Let's face it, Episode 1 was not a great movie. It doesn't take a movie critic to tell you that the direction and performances were rotten and the less said about Jar Jar Binks, the better. It took me over 15 years to brave re-watching Lucas' prequel for the first time since the premier night and it still stinks today. There was one sequence however which brought back that feeling of heart racing action first experienced during the "Death Star trench run" sequence. Perhaps I'm overselling it, but that podracing sequence was pretty awesome.
Lucas has long been known as a merchandising genius, waiving $500,000 from his directing fee for the original trilogy in exchange for licensing and merchandising rights - a mistake that cost 20th Century Fox billions of dollars and turned Lucas into an empire of his own. Phantom Menace's Pod Racer sequence seemed like it was designed with the intent to one day be converted into a video game. Four years prior, Wipeout was a huge hit for Psygnosis on the PlayStation and Saturn. The similarities are clear. Anti-gravity vehicles lap a circuit, with violence being an accepted part of the spectacle. Moved from a sleek, techno and neon setting and into Tatooine's scrap-metal and dust, you have a Star Wars sequence that is remembered by many as the best part of that movie.
If creating a video game from this sequence was indeed intended from the start, Lucas' genius is proven further, as Star Wars Episode 1: Racer outsold both the Wipeout and F-Zero franchises which previously dominated the sci-fi racing genre. The power of the Star Wars franchise is undeniable. The license has been tied to hugely successful games throughout history, many of which were not of a quality deserving of their sales figures. Racer, however, was excellent. Most importantly, it was FAST.
Re-visiting the Dreamcast (released later than, but superior to its N64 cousin) version of the game for this article, speed is the first thing that hit me. Starting on Tatooine's Boonta Training Course (the movie's Boonta Classic is the final stage), the moment the countdown began, it feels like your heart jumps into your throat and your lungs slam into your spine. The training course is extremely wide, allowing you to acclimatise to the extraordinary speed without smashing embarrassingly into the sides. The design of the game's opening tracks is savvy to the fact that the feel of the vehicles are alien (sorry) to the player and a learning curve is required.
"Tournament Mode" has you selecting a character from a roster of aliens seen in the movie sequence, with a few more thrown in. The temptation to pick the adolescent Darth Vader was too great for me. Besides, he did have the coolest repulsorcraft in the film. You then progress through that character's career, from the aforementioned amateur circuits, to invitational tournaments, all the way up to the Galactic Podracing Circuit - the F1 of the Star Wars universe.
Before each race, you decide how the winning pot should be split. The winnings can be distributed across the grid, heavily favour the top four finishers, or be winner-takes-all. This gamble ends up being an important decision, as there are finite races in a career and winnings can be spent on crucial upgrades and droids for your podracer. Miss out on a pot, or lack the confidence to bet on yourself coming first and you could find yourself short of the horsepower required to take on the big boys. At worst, this can mean restarting your career. Sounds frustrating, but I actually thoroughly enjoyed starting over and strategising when to upgrade and when to go all-in on my bets, with the new knowledge of what tracks I would soon be facing. It felt like an F1 management game on the side of the racing action.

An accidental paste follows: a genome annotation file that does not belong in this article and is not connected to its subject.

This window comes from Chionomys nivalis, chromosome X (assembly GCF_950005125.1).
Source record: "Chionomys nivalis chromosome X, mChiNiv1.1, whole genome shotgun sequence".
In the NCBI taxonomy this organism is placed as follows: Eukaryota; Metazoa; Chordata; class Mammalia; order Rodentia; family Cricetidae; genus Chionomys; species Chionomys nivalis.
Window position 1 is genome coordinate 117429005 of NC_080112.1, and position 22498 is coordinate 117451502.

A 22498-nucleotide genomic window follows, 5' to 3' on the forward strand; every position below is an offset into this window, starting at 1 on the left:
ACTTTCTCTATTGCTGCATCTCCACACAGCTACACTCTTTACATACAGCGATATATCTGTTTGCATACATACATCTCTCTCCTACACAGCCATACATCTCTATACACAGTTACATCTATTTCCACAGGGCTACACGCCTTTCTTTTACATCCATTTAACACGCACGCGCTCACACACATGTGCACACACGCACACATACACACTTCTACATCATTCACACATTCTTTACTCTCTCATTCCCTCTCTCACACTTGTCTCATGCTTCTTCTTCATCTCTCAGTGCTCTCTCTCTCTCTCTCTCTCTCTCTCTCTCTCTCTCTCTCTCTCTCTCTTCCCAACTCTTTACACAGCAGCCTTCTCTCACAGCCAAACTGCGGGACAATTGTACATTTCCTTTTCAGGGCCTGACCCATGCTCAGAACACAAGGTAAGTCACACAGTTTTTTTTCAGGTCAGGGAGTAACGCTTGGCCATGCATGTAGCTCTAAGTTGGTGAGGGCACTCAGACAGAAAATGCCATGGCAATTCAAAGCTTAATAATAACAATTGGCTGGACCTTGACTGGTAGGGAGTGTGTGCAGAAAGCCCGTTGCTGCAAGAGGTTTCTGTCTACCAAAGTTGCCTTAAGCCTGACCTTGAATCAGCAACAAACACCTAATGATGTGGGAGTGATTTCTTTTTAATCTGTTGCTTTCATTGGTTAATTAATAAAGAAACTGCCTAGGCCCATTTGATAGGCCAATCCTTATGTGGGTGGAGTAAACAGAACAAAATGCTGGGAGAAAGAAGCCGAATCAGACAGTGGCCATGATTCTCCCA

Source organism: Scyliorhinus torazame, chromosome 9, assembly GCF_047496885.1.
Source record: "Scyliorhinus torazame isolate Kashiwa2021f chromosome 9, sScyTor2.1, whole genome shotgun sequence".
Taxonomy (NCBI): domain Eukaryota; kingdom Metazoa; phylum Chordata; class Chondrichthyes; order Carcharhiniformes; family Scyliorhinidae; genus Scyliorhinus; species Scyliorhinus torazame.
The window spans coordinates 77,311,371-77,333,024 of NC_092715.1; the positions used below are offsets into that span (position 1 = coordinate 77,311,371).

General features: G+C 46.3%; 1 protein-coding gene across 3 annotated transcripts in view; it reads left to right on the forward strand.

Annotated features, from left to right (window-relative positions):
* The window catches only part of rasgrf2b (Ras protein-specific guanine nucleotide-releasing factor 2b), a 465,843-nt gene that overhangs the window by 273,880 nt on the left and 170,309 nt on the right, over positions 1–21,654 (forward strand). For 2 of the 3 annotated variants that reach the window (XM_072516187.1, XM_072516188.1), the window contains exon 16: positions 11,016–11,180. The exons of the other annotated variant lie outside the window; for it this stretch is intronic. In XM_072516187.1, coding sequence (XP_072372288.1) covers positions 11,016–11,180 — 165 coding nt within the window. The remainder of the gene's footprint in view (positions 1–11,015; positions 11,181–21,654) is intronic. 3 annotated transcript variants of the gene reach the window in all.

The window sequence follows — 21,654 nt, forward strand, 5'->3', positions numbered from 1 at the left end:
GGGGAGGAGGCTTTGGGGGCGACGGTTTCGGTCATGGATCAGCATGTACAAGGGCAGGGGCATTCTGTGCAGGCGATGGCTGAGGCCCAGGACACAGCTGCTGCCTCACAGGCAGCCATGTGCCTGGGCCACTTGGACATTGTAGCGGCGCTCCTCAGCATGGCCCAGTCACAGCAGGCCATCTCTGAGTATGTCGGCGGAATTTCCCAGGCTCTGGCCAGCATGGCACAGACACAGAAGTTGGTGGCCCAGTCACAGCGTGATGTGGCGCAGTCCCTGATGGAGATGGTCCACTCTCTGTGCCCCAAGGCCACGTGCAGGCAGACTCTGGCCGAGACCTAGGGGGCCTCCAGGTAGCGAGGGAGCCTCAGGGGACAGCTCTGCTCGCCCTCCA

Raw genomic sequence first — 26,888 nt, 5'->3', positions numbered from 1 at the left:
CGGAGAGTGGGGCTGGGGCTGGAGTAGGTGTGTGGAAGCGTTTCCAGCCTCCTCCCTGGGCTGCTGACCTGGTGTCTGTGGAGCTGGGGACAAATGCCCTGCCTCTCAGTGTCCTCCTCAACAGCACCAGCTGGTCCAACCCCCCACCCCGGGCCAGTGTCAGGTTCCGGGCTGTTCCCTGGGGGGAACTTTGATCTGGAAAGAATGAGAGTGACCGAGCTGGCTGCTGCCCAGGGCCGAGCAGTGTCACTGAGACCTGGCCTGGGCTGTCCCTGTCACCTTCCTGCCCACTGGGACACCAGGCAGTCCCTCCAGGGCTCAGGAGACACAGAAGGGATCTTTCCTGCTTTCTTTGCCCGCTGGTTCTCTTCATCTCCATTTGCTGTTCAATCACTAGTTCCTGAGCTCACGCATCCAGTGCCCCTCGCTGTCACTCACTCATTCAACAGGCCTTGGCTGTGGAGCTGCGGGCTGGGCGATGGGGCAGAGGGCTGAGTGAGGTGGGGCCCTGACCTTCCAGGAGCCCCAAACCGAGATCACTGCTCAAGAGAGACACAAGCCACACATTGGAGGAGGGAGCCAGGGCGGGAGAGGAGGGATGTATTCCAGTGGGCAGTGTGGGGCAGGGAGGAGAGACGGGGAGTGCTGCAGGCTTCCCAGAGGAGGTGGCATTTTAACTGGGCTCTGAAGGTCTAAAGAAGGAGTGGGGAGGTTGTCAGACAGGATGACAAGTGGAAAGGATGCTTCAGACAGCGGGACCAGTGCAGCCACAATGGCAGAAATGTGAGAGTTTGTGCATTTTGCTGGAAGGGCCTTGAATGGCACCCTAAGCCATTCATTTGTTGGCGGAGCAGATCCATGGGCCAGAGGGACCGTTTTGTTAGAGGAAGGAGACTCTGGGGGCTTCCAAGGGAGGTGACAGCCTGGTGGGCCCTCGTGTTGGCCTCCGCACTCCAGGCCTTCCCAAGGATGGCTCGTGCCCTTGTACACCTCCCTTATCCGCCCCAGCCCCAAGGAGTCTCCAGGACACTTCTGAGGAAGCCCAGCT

Oh yeah, that racing action. Did I mention the game is really fast? With upgrades it only gets faster. The satisfaction of nailing a circuit without crashing into any opponents, or walls, is extremely satisfying. With upgraded airbrakes you can throw the weight of your podracer round the corner at a wicked angle, without losing any pace. It feels GREAT when you nail it. Tearing through a chicane, dabbing the breaks slightly when needed and tilting your entire craft on it's side to fit through a narrow gap, all at breakneck speed is exhilarating. Podracing feels dangerous and Jedi-like reflexes are appropriately required to survive.
Damage taken during a race can be repaired by holding down the left trigger, deploying a droid to weld you back together, at the cost of some speed. The more droids you own, the faster this repair takes. It sounds elementary now, but feeling the repair complete with force feedback rumbling in your hands feels like smart design for 15 years ago. It's little touches like these that add up to a surprisingly deep experience for a racing game tied to a movie franchise.
Star Wars Episode 1: Racer on the Dreamcast was a lot of fun to revisit and comes highly recommended for retro gamers, Star Wars fans, or those who enjoy the sci-fi racing genre. It's a little easier to get into than Wipeout, but I'd argue that the podracer upgrades and money management actually give it a little more depth than its competitor.
I've seen the game go for between $10-$20 on eBay and the PAL version supports 60Hz, so there is no need for European gamers to import.